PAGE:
When the Helsinki Final Act was adopted in 1975 to reduce tensions between East and West during the Cold War, few believed in its potential to transform the international security architecture by way of advancing border stability and human rights. Yet, the Helsinki Final Act precipitated the end of the Cold War era and collapse of the Soviet Union, leading to the establishment of the Organization for Security and Cooperation in Europe (OSCE): the largest and most comprehensive regional security body in the Euro-Atlantic zone, tasked with promoting stability from Vancouver to Vladivostok.
Today, the radically transformed global security environment in the early part of the 21st century once again calls for viable responses to most pressing security challenges. Ongoing East-West tensions and breached links between security and democracy in some regions only reinforce this imperative. This was clear at the OSCE Heads of State Summit in Astana, Kazakhstan on December 1-2, which aimed to chart the future of regional security for the first time in 11 years since the last meeting in Istanbul, Turkey.
The OSCE Summit did not produce any action plan, highlighting inter-state tensions, including between Russia and Georgia, Armenia and Azerbaijan (www.dw-world.de). This was expected given the need for consensus among the 56 member-states, while considering the summit a success. “This happens at all summits, as each side is representing its interests. All in all, the summit was still a success,” an Uzbek analyst, Alibek Sabukhi, observed. The Collective Security Treaty Organization (CSTO) Secretary-General, Nikolai Bordiuzha, concurred: “Earlier it was never possible to gather the leaders of so many countries and international organizations in one forum, which is an indicator of the meeting’s success” (www.centralasiaonline.com, December 2).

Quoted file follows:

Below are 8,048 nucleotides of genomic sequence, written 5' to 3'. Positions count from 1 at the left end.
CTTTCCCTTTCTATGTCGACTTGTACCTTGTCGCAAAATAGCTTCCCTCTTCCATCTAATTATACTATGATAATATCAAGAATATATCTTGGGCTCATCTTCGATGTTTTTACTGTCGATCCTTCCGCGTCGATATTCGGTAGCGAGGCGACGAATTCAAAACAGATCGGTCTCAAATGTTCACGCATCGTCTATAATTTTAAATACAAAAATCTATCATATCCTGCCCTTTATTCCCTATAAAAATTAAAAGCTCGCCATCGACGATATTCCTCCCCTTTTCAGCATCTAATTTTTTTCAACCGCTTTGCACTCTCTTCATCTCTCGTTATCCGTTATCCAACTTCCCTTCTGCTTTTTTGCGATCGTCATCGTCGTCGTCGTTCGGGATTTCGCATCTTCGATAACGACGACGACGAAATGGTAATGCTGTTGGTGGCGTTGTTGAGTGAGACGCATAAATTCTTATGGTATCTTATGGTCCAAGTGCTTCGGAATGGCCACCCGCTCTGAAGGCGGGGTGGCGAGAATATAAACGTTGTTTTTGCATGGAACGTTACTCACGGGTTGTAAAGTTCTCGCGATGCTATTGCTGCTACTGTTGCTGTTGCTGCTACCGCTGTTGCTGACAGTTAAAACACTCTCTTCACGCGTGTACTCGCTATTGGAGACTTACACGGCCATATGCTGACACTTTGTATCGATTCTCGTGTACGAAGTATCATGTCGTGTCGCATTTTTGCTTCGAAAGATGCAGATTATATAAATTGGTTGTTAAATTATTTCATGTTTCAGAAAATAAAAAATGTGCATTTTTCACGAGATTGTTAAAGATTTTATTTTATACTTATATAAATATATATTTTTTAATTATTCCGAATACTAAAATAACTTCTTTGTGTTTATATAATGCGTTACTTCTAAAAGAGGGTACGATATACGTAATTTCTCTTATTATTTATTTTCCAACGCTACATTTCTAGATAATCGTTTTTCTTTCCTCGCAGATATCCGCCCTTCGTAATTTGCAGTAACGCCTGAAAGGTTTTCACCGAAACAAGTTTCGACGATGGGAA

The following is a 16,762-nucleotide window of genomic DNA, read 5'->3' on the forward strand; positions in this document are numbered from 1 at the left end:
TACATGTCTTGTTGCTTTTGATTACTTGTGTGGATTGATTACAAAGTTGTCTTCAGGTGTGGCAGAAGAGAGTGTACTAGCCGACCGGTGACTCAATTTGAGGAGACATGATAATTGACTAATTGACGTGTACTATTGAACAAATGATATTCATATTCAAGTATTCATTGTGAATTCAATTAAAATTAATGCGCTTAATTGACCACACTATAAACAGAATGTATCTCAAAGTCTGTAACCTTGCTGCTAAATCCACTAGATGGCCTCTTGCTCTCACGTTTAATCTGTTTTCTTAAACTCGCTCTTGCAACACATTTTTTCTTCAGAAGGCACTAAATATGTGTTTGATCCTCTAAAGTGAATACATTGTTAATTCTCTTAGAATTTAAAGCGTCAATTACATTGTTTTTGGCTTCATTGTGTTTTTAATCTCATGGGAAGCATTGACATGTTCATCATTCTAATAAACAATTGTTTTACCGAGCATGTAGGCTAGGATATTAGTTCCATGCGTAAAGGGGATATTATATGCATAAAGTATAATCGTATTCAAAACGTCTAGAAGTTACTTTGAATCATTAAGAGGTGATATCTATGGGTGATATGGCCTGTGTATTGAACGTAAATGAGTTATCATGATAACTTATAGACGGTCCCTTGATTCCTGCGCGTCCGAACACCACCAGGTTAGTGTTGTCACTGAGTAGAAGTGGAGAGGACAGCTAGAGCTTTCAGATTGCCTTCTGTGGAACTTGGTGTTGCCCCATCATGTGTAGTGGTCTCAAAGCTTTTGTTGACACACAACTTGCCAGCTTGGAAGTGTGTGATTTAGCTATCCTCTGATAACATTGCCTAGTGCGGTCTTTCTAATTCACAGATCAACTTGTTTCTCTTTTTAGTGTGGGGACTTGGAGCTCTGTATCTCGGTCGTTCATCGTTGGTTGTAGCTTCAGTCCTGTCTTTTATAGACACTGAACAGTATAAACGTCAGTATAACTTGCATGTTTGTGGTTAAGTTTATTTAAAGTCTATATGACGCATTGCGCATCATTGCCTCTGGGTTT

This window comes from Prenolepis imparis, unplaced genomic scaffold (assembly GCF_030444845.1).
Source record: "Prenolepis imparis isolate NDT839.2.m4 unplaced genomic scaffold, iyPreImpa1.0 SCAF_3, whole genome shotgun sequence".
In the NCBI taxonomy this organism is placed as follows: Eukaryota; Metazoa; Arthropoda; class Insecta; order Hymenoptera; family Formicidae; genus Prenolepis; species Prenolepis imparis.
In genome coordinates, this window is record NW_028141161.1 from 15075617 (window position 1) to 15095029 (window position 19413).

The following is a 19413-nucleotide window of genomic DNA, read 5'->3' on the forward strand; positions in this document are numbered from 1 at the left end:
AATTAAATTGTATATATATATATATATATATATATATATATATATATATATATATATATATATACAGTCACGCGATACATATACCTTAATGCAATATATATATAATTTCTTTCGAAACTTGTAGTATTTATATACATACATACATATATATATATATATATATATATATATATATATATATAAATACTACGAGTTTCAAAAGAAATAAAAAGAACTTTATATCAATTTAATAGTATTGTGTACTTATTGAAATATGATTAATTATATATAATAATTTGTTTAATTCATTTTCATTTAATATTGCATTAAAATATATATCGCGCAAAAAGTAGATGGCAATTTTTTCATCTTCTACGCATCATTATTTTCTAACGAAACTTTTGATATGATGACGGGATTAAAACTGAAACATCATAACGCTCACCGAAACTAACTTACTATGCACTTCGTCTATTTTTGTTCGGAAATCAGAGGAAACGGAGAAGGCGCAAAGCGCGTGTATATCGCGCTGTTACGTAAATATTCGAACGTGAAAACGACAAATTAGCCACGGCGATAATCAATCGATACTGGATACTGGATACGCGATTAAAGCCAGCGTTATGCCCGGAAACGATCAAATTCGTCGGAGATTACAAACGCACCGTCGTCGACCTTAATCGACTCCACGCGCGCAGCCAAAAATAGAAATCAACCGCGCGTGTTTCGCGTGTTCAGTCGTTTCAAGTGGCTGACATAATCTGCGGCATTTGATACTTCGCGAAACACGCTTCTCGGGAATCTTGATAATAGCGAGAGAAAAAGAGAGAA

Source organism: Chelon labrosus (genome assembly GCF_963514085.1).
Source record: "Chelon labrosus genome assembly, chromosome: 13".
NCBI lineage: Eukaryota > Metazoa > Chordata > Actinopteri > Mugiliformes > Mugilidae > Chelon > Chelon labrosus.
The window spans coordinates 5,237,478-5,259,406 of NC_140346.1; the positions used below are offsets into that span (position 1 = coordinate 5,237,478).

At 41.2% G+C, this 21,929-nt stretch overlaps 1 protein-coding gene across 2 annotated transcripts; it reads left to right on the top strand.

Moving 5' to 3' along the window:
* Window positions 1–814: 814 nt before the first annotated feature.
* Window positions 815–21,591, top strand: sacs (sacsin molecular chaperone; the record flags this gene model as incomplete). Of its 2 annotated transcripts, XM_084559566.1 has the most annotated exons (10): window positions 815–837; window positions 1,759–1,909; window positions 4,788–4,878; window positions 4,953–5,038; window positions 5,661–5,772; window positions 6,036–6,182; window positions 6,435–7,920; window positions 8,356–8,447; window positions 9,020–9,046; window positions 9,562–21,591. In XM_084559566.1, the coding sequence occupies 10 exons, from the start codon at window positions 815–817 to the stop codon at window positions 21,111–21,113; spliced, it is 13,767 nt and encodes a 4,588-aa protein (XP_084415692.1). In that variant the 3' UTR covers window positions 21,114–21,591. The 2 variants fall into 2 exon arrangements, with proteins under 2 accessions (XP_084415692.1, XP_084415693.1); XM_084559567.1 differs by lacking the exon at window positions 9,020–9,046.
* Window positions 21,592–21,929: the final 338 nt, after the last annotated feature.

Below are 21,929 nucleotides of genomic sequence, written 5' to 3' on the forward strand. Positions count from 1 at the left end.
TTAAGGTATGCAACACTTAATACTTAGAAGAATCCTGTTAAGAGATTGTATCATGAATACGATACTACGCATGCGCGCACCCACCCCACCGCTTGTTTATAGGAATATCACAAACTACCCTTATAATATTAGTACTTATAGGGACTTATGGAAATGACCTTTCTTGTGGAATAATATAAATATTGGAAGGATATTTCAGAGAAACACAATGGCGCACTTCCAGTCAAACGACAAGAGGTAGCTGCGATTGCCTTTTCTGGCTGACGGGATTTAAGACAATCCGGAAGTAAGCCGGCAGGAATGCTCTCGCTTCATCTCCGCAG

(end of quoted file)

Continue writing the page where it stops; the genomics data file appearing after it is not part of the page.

The OSCE Summit resulted in the “Astana Commemorative Declaration: Towards a Security Community” that reaffirmed the OSCE’s commitment to promote security, stating that “the security of each participating state is inseparably linked to that of all others.” The Astana Summit also called for reforms within the OSCE to better address transnational threats ranging from human trafficking, crime, and terrorism to proliferation of weapons of mass destruction (WMD), regional conflicts, climate change, and economic misbalances. Finally, it stressed the importance of democratic reforms and economic development in bolstering regional security, especially in the post-Soviet space and Afghanistan (www.osce.org, December 2). US Secretary of State, Hillary Clinton, stressed the connection between human rights and security in Eurasia, while calling on the return of the OSCE mission to Georgia and more active cooperation in the Afghan war effort (www.glavred.info, December 1).
Lingering conflicts and new flash points in the region are urgently calling for expanded OSCE’s activities in Eurasia. “The uniqueness of our summit lies in the fact that it is taking place in the heart of Eurasia, a thousand miles from the geographical boundaries of Europe. This above all reflects the changed paradigm of European security,” according to the Kazakh President, Nursultan Nazarbayev (www.osce.org, December 1). Yerevan and Baku, for instance, have not resolved their dispute over Karabakh. The Russian-Georgian war has further weakened security in the South Caucasus, exposing East-West divides. Recent instability in Kyrgyzstan, ongoing volatility in Afghanistan, poor regional cooperation and even rivalries in the South Caucasus and Central Asia have further impaired stability and the OSCE’s security role (www.dw-world.de, December 2; www.uznews.net, December 2).